It may be understandable in an election-year summer, but the United States appears bent on taking a siesta on Latin American affairs. Conditions there - insurgencies and foreign debt impeding the economic progress that comes slowly even in the best of times - are not idly awaiting clarity about who will take over in Washington next January.
Because the region is vital to the US, the American people need not accept the argument that progress cannot be made toward reaching a bipartisan consensus.
Unfortunately, the Central American issue has become increasingly politicized , with the Republican White House generally taking a hard-line ''anticommunist'' position and Democrats seeking some form of accommodation with insurgent forces. And as noted by such hemispheric specialists as Mark Falcoff of the American Enterprise Institute, while the American people as a whole don't want the region to come under Marxist domination, they are also not prepared to take decisive action to prevent such a situation - including seeking greater US military involvment in the region, or funding a large-scale economic assistance program, as proposed by the Kissinger Commission. In short, the public remains ambivalent about just what actions the US should take regarding the region as a whole.
The point is that the time is clearly at hand for the American people to come to grips with its role regarding its Southern Hemisphere neighbors. To cite just some examples as to why that is increasingly evident: In Honduras, that nation's new military leaders are beginning to pull back somewhat from their close military linkage with the US. Honduran leaders want more US financial assistance; they want greater Honduran control in joint military matters. In El Salvador, it seems increasingly likely that President Duarte will later this year seek some form of accommodation - though not formal power-sharing - with insurgents. And regarding Nicaragua, the US seems to be muting somewhat, if not backing off from, its support of the contras. The Reagan administration may not like the Sandinista government. But it may be coming around to the view that it will have to live with that government.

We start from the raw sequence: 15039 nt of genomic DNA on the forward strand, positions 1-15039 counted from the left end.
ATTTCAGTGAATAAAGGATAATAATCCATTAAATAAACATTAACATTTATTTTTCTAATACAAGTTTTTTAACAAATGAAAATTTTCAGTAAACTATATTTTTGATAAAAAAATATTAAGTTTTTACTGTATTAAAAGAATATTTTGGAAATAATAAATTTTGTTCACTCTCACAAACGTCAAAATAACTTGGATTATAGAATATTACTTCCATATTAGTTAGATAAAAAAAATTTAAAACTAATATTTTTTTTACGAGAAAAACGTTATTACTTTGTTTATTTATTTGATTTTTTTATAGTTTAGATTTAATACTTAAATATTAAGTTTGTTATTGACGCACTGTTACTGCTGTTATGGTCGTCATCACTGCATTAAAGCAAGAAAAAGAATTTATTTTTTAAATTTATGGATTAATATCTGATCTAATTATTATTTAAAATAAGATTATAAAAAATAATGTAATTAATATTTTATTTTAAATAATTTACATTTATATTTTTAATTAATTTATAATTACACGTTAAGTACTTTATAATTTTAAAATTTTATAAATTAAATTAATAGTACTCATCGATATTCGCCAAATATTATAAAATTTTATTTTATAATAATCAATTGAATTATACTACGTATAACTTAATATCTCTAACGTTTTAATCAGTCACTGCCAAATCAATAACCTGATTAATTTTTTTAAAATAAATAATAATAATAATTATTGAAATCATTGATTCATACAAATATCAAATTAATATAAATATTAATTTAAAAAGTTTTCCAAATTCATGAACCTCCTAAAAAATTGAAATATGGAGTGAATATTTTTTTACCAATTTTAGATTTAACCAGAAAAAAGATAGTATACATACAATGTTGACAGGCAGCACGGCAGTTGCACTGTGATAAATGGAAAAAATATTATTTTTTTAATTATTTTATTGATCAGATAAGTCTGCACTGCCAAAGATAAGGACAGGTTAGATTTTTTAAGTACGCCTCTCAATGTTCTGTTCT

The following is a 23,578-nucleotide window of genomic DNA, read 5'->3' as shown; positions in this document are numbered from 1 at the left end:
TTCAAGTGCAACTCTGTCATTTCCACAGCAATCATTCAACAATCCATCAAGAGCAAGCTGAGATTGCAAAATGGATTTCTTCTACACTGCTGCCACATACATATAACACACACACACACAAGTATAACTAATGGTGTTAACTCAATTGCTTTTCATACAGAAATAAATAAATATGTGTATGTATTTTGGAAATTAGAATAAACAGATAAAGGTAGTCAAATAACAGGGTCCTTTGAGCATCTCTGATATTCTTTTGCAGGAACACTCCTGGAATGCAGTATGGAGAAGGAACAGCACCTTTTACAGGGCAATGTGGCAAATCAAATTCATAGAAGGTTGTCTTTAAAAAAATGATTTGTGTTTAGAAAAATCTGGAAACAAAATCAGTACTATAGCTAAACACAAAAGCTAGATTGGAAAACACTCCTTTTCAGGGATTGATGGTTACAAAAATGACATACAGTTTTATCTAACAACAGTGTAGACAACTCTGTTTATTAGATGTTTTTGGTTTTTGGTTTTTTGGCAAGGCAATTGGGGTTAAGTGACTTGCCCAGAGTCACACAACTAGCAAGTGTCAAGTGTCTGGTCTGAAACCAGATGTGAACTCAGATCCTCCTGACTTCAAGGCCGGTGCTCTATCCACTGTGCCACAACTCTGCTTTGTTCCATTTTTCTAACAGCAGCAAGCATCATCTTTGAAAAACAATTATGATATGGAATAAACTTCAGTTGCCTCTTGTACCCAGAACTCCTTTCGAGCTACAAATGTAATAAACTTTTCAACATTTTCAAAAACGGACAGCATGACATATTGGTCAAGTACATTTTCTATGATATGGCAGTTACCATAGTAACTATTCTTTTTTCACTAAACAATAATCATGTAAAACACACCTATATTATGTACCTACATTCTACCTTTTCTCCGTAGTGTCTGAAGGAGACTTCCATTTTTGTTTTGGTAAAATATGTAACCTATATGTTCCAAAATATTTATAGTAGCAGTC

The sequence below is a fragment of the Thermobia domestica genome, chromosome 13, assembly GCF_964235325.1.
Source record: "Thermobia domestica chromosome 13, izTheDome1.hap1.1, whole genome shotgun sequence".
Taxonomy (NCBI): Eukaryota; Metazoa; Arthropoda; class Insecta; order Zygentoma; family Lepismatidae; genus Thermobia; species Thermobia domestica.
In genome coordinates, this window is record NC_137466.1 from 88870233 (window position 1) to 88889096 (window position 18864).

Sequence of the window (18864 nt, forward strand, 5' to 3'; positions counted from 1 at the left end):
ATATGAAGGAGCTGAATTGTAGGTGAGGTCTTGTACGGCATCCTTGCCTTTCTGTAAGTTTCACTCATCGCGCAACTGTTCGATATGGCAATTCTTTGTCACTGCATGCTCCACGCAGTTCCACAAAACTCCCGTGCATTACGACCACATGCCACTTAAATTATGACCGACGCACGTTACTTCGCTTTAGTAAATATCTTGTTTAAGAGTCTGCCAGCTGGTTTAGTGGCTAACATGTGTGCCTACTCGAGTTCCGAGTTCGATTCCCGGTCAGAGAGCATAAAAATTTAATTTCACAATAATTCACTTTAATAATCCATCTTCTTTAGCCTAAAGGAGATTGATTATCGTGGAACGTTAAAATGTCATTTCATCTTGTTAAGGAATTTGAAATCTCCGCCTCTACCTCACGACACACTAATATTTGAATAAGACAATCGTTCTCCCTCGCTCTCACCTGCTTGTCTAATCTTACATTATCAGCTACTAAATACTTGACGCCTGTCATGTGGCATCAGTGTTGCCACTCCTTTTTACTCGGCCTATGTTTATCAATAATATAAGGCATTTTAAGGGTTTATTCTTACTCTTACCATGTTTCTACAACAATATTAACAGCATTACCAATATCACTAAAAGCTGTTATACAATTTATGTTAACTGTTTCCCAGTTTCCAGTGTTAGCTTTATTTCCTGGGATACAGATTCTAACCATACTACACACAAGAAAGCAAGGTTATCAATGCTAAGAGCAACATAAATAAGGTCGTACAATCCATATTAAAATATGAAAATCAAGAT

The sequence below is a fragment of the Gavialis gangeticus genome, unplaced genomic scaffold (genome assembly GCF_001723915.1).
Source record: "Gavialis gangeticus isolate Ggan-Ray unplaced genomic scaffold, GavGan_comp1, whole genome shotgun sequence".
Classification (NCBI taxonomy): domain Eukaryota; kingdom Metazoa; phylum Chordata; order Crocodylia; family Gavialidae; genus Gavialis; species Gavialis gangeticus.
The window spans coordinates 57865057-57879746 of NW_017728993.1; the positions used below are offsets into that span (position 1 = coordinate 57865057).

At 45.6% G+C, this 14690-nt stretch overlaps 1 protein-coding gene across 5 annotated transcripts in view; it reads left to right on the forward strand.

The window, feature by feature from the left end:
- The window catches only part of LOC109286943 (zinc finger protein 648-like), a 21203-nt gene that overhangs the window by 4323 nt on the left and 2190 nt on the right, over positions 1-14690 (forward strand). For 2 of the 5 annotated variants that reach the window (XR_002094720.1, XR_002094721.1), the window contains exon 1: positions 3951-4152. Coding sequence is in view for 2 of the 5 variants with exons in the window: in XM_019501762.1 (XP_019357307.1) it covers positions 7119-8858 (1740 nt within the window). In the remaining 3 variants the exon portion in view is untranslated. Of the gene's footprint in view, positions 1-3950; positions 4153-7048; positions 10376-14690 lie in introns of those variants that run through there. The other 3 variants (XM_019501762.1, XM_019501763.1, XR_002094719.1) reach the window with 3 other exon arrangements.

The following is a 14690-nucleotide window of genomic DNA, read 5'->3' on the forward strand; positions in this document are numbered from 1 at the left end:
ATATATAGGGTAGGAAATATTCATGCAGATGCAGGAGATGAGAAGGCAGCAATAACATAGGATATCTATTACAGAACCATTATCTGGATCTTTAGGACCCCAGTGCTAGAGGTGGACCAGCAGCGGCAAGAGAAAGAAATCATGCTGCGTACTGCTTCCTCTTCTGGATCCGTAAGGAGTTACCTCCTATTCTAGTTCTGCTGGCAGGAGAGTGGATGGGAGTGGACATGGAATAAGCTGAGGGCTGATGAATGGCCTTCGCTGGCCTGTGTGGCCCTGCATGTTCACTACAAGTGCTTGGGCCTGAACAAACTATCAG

Elsewhere, political and economic woes are accelerating. Economically hard-pressed Bolivia faces internal turbulence. Argentina, with inflation close to 600 percent, has trouble meeting its large foreign-debt obligations.
Mexico and Brazil, also with large foreign debts, find their interest payments increasing with rising US interest rates. And so on.
What should be the US approach toward the Southern Hemisphere? Three elements regarding Central America in particular, it would seem to us, are essential:
* In the long run, stepped-up economic assistance, as called for by the Kissinger Commission, is crucial. The commission called for $8 billion. Too much? Possibly not, compared with the prospect of domestic social resistance in the US that could be prompted by a larger US military presence in the area.
* The US must support all reasonable efforts to accommodate dissidents. In El Salvador, that would mean seeking a larger political framework that includes the rebels. Regarding Nicaragua, it would mean the US should give up efforts to topple the Sandinistas.
* Finally, while stressing both financial and military solutions, the US must remain firm in opposing foreign-financed subversion of duly elected governments. That means continuing US military aid to Central America - conditioned on improvement in human rights policies by the local governments.
There are no ''easy answers'' regarding Central America. Politically, both President Reagan and Democratic front-runner Walter Mondale may have little to gain by prominently addressing the region at this time.
Still, political campaigns tend to set the tone and direction of new administrations and sessions of Congress. It will be in the next few months that the basis for a US consensus toward Latin America could be drawn.